# Questions tagged [implicit-function-theorem]

The implicit function theorem gives sufficient conditions to solve a given equation for one or more of the variables as functions of the remaining variables. The basic form of the theorem is that of an existence theorem. However, the contraction mapping proof of the theorem provides an error estimate for a sequence of approximating maps. Sometimes it is also termed the implicit mapping theorem. See http://en.wikipedia.org/wiki/Implicit_function_theorem

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### How do I prove that there is a neighbourhood $U$ of the orign in $\mathbb{R}^2$ and, $|y_{2}-y_{1}|\geq \epsilon|x_{2}-x_{1}|$.

Let V be a neighborhood of the origin in $\mathbb{R}^2$, and $f: V \rightarrow \mathbb{R}$ be continuously differentiable. Assume that $f(0,0)=0$ and $f(x,y)\geq -3x+4y$ for $(x,y) \in V$. Prove that ...
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### Uniqueness of O.D.E

Prove that the o.d.e. $(\frac{3}{2}\sqrt{|y|}+1+x^2)\frac{dy}{dx}+2xy=0$ has unique local solutions with $y(x_0) = y_0$ for any $x_0$ and $y_0$. Does the existence and uniqueness theorem for o.d.e's ...
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### Using implicit function theorem on Banach spaces to solve equations

I have seen it mentioned in the literature that one can often deal with a (quasilinear) non-linear PDE or a system of non-linear PDEs by perturbing to a linearised system and then finding solutions ...
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### $\vec{y}=\vec{a}\times \vec{x}$. is it possible to define $\vec{x}$ as function of $\vec{y}$

$let\quad\vec{a} \in \mathbb{R^3}$ is it possible to define $\vec{x}$ as function of $\vec{y}$? $$\vec{y}=\vec{a}\times \vec{x}$$ So according to the solution the answer is not and I would like to ...
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### Implicit function theorem, differentiable path

I need to show that the equations: $$x^2y+xy^2+t^2=1$$ $$x^2+y^2 -2yt=0$$ is difinding a differentiable path $\vec{\gamma}=({x}_{(t)},{y}_{(t)})$ at the point $(x,y)=(-1,1)$. after that I should find ...
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### Continously differentiable function is not injective

I learnt about the implicit function theorem and had to prove the following: Let $F \in C^1(\mathbb{R}^2, \mathbb{R}).$ Show with the implicit function theorem that $F$ is not injective. Proof: ...
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### How to explain that the intersection of a sphere and a cylinder cannot be parametrized wrt. the coordinates x, y and z.

I have $L = \{ (x, y, z) \in \mathbb R^3 \, | \,x^2+y^2+z^2 = 4, (x-1)^2+y^2=1 \}$, and I want to show that the curve cannot be parametrized as a smooth curve in the form of a graph in a neighborhood ...
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### Exercise on the implicit function theorem.

Prove that the equation $x^2+y^2+\sin y=0$ defines a unique function $y=f(x)$ in a neighbourhood of $(0,0)$. Prove also that in $x=0$ there's a maxima for $f$. I tried to do this exercise in two ...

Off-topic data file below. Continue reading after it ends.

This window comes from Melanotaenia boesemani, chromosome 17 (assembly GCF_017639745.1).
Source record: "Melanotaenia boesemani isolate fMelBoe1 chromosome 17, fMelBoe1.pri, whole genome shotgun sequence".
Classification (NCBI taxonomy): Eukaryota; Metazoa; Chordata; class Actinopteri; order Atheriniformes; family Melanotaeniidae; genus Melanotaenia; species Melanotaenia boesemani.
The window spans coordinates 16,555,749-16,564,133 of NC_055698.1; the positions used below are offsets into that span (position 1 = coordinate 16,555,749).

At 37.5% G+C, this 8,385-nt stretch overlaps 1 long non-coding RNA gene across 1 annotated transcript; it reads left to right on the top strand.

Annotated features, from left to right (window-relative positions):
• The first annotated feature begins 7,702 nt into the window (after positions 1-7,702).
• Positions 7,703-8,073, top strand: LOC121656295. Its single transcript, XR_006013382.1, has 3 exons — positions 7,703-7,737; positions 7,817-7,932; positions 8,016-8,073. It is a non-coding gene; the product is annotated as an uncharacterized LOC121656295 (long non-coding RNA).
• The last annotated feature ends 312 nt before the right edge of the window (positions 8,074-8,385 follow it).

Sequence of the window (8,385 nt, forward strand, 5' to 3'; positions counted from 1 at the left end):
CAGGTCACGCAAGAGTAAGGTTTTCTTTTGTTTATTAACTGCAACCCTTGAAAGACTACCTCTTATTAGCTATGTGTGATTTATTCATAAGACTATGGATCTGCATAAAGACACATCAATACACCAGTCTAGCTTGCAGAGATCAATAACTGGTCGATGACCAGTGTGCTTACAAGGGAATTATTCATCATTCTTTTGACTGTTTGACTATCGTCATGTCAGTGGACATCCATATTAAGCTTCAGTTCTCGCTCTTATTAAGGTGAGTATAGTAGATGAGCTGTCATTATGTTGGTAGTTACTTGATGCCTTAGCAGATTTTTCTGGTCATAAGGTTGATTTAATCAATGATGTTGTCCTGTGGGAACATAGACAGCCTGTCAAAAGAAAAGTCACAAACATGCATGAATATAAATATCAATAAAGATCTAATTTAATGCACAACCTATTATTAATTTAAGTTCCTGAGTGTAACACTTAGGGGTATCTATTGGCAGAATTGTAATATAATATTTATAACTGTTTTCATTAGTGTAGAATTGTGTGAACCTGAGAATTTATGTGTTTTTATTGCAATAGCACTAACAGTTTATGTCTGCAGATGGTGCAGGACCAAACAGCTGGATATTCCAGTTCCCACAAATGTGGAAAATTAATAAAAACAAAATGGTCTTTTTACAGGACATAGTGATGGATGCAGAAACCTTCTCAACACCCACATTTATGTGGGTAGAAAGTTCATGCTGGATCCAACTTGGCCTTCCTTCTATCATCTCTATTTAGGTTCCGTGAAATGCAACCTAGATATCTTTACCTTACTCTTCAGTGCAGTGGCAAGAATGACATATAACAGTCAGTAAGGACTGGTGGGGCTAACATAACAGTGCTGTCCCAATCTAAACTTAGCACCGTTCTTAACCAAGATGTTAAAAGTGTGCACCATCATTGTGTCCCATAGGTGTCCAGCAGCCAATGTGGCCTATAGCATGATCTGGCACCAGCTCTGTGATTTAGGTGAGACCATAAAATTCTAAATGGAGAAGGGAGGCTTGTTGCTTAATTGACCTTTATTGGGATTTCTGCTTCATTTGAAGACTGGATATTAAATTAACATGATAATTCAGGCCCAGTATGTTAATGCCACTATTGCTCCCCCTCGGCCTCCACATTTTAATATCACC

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### Using the implicit function theorem to prove that a function attains a certain value

Here' how I tried to do it but failed: I don't see what the implicit function theorem has to do with this (this exercise is after the section on the implicit function theorem), but anyway, this is ...
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### Implicit function solution for $y=f(x)$

What does it mean with find the implicit solution to $y=f(x)?$ I know I'm supposed to check conditions and then use IVT to say $y$ can be solved uniquely for $x$. But what do they mean with solution, ...
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### Implicit function theorem for two equations

I have a question regarding the implicit function theorem for two equations, which can be arranged for a single equation. For example, $F_{1}(x,y,a,b)-c=0$, $F_{2}(x,y,a,b)-d=0$ According to my ...
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### A function that is not invertible but has an implicit form locally

I'm trying to find out the difference between the implicit function theorem and the inverse function theorem. One of the obstacles of my understanding, is that I can't find a function that it ...
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### Application of Implicit Function Theorem to a function $\psi:U\subset\Bbb{R}^{2}\rightarrow \Bbb{R}^{4}$

Let $U$ be an open subset of $\Bbb{R}^{2}$ and \begin{align*}\psi:U&\rightarrow\Bbb{R}^{4}\\ x\mapsto &(\psi_1(x),\psi_2(x),\psi_3(x),\psi_4(x)) \end{align*} a $\mathcal C^1$ function. ...
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### Doubts regarding singularity and regularity of algebraic curves.

We say that a curve $F(x,y)=0$ is regular at $(x_0,y_0)$ if in a nbd of that point,the curve can be written explicitly as a continuously differentiable function of the form $y=f(x)$ or $x=g(y)$.We ...